Shabbat Shalom with a Heart Healthy Dose of Torah – K’doshim

Every year, as I approach this week’s Torah portion, I find myself embedded in an internal struggle. We call this portion the “holiness code” because it speaks to the ground rules for being holy. “Kedoshim ti’h’yu, ki kadosh Ani.” God says, “You shall be holy because I am holy.” I always thought I understood the purpose of this text was to elevate us – make us think more deeply about how we approach the world. This year, I sense that the more deeply part is presumptuous. We live in an age where we are so distracted that I think we cannot take “thinking” for granted.

More people read the Bible than ever before, and yet, this universal document of human sociology seems to have us increasingly divided and “chasmatic.” As I see it, the problem revolves around the misuse of the term “holy.” By definition, the word means “exalted or worthy of complete devotion.” or “devoted entirely to the deity or the work of the deity.” I do not see anywhere in this definition an affirmation that reading a book or talking at a deity elevates someone from mundane to holy. Devotion is an engagement. One cannot love something without engaging it. One cannot devote one’s self to a God by merely telling that God what one wants that God to do.

Scripture’s purpose is to create engagement: a conversation between people of faith. Simply reading the book, only to close it without reflection is, in my tradition, blasphemy. I stay shocked at the number of people who quote pieces of it as gospel while ignoring other portions of it as worthless. One cannot say that the Bible is infallible on one matter and irrelevant on another. If one takes issue with homosexuality but eats pork and violates the Sabbath – one is not faithful – only hypocritical. The purpose of scripture is not to give absolute answers, but ONLY to prompt the conversation. In the ensuing discussion is where one finds a holy engagement. Determining, in each generation and each situation, how text can lead us to an answer that helps build respect and dignity, we use scripture to elevate our opinions of and engagement with each other. One who uses scripture to somehow lord himself/herself over another has misused the text and splits us further and further apart.

There exists no need for us to agree on a final answer as to what text prompts. We can disagree on its application, but the divergence of our responses narrows outcomes to exclude those that dismiss humanity. Once we first decide that scripture’s purpose is to exalt humanity (having been created by God – the same God – whatever one thinks that God looks like, how God speaks, or how God gets reached); we cannot resolve to do anything harmful to those in need. If we begin with the Bible’s commitment to the well being of the stranger, then whether we welcome immigrants or not is not the issue. The issue to resolve is how to dignify them, make them more secure and more whole, whether here or elsewhere. A faithful person cannot simply ignore, reject, or at worse vilify them. That “religious” people can only revile other human beings flies in the face of everything we teach about faith – and they don’t get it.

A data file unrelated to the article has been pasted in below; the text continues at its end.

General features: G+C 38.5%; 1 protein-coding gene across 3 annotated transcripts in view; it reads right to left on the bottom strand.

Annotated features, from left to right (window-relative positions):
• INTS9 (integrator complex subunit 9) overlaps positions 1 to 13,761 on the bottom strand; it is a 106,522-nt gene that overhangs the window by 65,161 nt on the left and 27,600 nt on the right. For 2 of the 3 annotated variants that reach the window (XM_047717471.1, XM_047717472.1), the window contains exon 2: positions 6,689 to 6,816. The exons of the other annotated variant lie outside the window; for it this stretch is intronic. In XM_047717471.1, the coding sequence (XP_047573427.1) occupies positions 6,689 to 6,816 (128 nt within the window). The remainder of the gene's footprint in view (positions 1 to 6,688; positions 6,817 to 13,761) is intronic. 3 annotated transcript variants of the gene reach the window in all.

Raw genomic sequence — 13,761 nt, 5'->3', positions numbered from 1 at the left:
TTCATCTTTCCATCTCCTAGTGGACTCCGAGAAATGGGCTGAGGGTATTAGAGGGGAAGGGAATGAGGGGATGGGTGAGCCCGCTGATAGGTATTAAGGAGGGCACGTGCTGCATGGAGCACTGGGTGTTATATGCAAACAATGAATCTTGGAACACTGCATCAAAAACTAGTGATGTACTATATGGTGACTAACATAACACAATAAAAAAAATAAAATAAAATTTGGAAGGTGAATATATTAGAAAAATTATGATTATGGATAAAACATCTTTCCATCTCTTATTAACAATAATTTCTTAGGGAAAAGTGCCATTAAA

This year, my struggle cannot be self-centered. I cannot spend this week trying to grow and expand my horizons. This year, I have to go back to the basics. Pursuing holiness, we have to spend this year healing the breach between people. We need to find ways to engage each other and leave the divisive rhetoric behind. We will see, in conversations about family, about love, and about a host of personal appreciations that we are far more alike than we are different. How one reads the texts about ritual “do’s” and “do not’s”) cannot matter as much as how we respect and dignify each person wrestling with the text.

As a prisoner of hope, I know that we have the capacity to create miracles for each other and I beg to make this reach for holiness our goal. Shabbat Shalom.